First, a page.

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[mass noun] Computer software that is no longer distributed or supported by the developer or copyright holder:‘those who illegally distribute abandonware on the Web see themselves as archivists who are helping save old computer programs for posterity’
- ‘In the case of Abandonware, if it can be proven that a company knew their products were being illegally distributed but did nothing about it then the copyright over that particular licence can be lost.’
- ‘There are many warez sites which want to hide behind the cover of abandonware.’
- ‘"There's basically no such thing as 'abandonware' and it's illegal to offer those games for download," he says.’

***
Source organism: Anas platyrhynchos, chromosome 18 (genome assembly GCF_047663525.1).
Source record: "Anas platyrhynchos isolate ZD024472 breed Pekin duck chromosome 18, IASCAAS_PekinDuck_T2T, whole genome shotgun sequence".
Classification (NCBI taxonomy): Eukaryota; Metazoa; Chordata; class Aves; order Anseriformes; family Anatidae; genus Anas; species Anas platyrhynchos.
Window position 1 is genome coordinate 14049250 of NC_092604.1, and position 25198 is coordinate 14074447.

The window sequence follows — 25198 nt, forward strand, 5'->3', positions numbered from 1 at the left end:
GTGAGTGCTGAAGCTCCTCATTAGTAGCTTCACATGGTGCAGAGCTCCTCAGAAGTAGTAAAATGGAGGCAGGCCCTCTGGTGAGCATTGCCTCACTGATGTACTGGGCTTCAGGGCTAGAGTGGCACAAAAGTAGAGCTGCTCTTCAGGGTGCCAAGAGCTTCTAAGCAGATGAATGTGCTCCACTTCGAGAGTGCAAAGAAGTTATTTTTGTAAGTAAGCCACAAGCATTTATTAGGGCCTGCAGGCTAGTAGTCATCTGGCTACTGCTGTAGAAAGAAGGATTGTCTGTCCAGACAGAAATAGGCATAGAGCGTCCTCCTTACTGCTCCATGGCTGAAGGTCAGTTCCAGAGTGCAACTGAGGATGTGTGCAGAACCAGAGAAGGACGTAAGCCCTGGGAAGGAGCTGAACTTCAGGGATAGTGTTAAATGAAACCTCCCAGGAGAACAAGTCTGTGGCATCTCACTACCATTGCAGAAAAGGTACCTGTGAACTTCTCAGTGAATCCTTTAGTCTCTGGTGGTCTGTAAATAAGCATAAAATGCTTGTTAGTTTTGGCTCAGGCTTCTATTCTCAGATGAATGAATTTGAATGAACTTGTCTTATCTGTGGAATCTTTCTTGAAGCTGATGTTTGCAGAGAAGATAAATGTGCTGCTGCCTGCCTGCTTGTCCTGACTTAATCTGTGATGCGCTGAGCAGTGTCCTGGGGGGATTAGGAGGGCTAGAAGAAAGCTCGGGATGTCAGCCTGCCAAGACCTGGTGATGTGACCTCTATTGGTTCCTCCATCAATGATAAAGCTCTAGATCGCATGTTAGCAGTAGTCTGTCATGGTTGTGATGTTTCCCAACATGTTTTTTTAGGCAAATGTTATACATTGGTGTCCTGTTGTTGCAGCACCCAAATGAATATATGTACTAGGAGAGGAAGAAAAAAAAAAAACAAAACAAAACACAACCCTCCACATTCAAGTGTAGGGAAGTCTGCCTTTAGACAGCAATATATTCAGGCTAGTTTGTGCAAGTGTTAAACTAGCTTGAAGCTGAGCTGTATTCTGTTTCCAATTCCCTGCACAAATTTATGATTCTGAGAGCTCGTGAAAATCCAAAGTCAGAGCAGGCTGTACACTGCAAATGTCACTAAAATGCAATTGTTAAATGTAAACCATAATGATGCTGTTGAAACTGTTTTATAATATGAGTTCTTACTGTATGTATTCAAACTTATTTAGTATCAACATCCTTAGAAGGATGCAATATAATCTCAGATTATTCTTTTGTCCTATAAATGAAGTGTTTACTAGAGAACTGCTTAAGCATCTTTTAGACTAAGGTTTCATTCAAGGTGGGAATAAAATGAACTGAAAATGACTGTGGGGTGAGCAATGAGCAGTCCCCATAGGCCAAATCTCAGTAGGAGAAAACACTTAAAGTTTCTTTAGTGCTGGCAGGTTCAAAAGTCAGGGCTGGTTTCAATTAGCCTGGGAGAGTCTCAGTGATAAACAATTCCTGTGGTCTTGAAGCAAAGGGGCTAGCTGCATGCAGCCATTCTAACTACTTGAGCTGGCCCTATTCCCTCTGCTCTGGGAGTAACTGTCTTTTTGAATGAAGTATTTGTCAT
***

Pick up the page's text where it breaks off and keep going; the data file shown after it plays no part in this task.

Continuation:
- ‘Filling the ranks of Abandonware are classic games that everyone played, so companies made a mint off them, but weren't released for copyright-free distribution.’
- ‘Everything has to be absolutely above-board, so emulators and even abandonware are out of the question, alas.’
- ‘There are also open-source projects that have become "abandonware" due to loss of interest by the parties that started them, and no one yet picking up the torch.’
- ‘A few examples are Abandonware, MP3 downloads, warez and their kind.’
- ‘Living in the shadows of quasi-legality, abandonware, programs once commercially sold now absent from store shelves, are popular on the Net.’
- ‘Many popular abandonware sites have subsequently been abandoned.’
- ‘Some developers willingly release their older software titles into the public domain making them legally Abandonware but a large number of titles labelled as such are not technically free for public access.’
- ‘Abandonware justifies itself by preserving gaming history in a 'living' way.’
- ‘The creators of software have control over their creations by means of copyright and trademarks; users of warez and abandonware sidestep that control for their own ends.’
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